Darius Campbell Danesh's family has spoken out about the Pop Idols star after his autopsy results were published.
Darius, who rose to fame on the hit show in 2002, was found dead in his US apartment in Rochester, Minnesota, last August.
He died from “inhalation of chloroethane”, the Southern Minnesota Regional Medical Examiner’s Office confirmed.
Autopsy documents obtained by the PA news agency listed “toxic effects of chloroethane” as well as “suffocation” as having contributed to his death, which was ruled an accident by the medical examiner.
Chloroethane, commonly known as ethyl chloride, is used in petrol additives, plastics, dyes, pharmaceuticals, topical anaesthetics, and as an industrial refrigerant.
Ethyl chloride became popular as an inhalant street drug in the 1980s. Brief inhalations of the drug can result in dizziness, euphoria, confusion, incoordination, hallucinosis, impairment of short-term memory and narcosis.
Inhalation of higher doses of ethyl chloride may be related to severe depression of the central nervous system, with toxicity and deaths have been reported in the past. It can also damage the liver and kidneys.
Chloroethane is commonly used as a thickening agent and binder in paints, cosmetics, and similar products, and has also been used as a refrigerant, an aerosol spray propellant, an anaesthetic, and a blowing agent for foam packaging. However, it is not currently widely used in any of these roles stated, as reported by WalesOnline.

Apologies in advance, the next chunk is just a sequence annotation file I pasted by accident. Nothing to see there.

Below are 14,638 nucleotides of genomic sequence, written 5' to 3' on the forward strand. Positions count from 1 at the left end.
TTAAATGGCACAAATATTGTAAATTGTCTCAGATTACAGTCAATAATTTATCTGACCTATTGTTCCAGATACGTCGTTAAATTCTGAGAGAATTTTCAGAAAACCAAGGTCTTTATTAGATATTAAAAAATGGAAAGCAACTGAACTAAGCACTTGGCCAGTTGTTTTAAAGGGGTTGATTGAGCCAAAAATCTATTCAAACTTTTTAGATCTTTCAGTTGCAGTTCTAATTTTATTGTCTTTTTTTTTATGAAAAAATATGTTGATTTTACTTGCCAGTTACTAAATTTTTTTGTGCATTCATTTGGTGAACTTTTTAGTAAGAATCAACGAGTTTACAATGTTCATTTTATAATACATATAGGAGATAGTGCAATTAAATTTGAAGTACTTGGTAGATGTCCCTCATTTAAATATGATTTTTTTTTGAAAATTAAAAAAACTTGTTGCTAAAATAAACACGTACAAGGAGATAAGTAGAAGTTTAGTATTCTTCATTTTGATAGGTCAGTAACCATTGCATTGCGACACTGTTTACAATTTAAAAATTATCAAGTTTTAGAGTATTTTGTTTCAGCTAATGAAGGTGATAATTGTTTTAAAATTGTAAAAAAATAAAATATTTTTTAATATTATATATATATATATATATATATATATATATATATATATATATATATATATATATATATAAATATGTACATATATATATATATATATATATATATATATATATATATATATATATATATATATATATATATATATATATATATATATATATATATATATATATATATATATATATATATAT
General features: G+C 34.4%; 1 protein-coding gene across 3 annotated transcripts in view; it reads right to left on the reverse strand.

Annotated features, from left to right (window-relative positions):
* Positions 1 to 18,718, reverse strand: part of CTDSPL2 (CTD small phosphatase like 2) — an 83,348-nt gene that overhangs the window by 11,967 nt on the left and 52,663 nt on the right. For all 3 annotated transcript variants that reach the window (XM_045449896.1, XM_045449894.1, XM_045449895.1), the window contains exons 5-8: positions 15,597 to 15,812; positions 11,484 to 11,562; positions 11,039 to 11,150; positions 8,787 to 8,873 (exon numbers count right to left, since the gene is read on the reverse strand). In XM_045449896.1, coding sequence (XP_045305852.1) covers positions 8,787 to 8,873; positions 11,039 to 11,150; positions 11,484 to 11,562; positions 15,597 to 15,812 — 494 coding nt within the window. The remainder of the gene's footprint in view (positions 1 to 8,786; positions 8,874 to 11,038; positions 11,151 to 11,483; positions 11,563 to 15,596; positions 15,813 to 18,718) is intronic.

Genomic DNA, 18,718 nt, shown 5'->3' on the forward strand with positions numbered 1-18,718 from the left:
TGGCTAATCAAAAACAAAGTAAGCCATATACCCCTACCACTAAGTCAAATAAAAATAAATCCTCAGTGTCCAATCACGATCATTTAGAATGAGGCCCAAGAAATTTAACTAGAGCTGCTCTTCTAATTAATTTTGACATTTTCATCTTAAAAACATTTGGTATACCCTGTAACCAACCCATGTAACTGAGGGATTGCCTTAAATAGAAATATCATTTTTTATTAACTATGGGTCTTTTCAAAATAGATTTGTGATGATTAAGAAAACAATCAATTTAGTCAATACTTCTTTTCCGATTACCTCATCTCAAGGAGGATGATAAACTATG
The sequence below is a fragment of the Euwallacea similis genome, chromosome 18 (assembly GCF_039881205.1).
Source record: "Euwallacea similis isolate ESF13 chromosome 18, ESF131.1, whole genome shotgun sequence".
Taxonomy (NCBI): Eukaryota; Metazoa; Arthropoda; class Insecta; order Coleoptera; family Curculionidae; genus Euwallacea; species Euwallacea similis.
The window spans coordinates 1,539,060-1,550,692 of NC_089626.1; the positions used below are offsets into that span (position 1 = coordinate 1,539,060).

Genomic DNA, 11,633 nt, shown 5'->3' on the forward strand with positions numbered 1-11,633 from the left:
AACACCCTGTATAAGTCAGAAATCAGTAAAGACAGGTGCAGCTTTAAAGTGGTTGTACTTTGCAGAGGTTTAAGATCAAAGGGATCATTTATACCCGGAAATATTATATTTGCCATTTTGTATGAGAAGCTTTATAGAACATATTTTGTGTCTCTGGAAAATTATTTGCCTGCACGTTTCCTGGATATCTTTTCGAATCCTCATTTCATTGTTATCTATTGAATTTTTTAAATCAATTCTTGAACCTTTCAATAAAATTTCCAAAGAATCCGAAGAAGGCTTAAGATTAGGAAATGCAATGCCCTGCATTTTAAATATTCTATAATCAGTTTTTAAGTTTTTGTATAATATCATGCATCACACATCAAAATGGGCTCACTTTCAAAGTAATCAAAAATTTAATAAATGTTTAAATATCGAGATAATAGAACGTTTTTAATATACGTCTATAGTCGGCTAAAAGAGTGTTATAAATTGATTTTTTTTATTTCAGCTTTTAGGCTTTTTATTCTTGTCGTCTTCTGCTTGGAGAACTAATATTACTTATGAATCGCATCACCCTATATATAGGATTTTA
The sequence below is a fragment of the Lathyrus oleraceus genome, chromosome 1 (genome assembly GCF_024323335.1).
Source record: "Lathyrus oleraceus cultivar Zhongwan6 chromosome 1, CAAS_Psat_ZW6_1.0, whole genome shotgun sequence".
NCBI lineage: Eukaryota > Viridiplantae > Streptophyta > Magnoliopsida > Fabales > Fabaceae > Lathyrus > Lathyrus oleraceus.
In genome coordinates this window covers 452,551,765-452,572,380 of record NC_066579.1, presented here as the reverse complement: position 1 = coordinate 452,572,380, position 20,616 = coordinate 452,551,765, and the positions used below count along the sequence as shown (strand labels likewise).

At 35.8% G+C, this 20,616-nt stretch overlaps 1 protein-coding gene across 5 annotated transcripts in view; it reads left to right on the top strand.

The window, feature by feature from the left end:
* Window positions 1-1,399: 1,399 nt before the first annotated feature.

It is a recreational inhalant drug, and in Brazil it is a major component of a traditional and illegal drug, known locally as 'lança-perfume', which is taken during Carnaval.
However, breathing its vapors at more than 15% percent can be fatal, and if exposed to concentrations higher 6-8% victims often exhibit symptoms such as shallow breathing, loss of consciousness and depressed heart-rate.
Long-term effects of exposure to the drug over a period or four or more hours will cause side effects which are similar to those of an alcoholic hangover, such as dehydration, dizziness, loss of clear vision and temporary loss of consciousness. If no longer exposed to Chloroethane, a victim will return to normal health quickly.
Issuing a statement, Darius' family said it gave them "great sadness to share further information" on their loss.
"The Rochester Police Department have finalised their report following Darius’ death. It gives us great sadness to share further information on the passing of our loving son and brother," they said in a statement to The Scotsman.
The statement continued: ‘"In the days leading up to his death, Darius had been suffering from severe nerve pain in his neck following car accidents in 2010 and 2021, which was progressively “getting worse”. He had taken pain medication, marijuana and chloroethane to manage the intensity of the pain prior to his death."
It went on to say how Darius had enjoyed dinner with friends the night before his death, with them all making plans to meet up the next day.
But when Darius didn't show up, hotel staff were asked to check on him – he was found unresponsive in bed, having inhaled chloroethane using a bag, which led to respiratory arrest.
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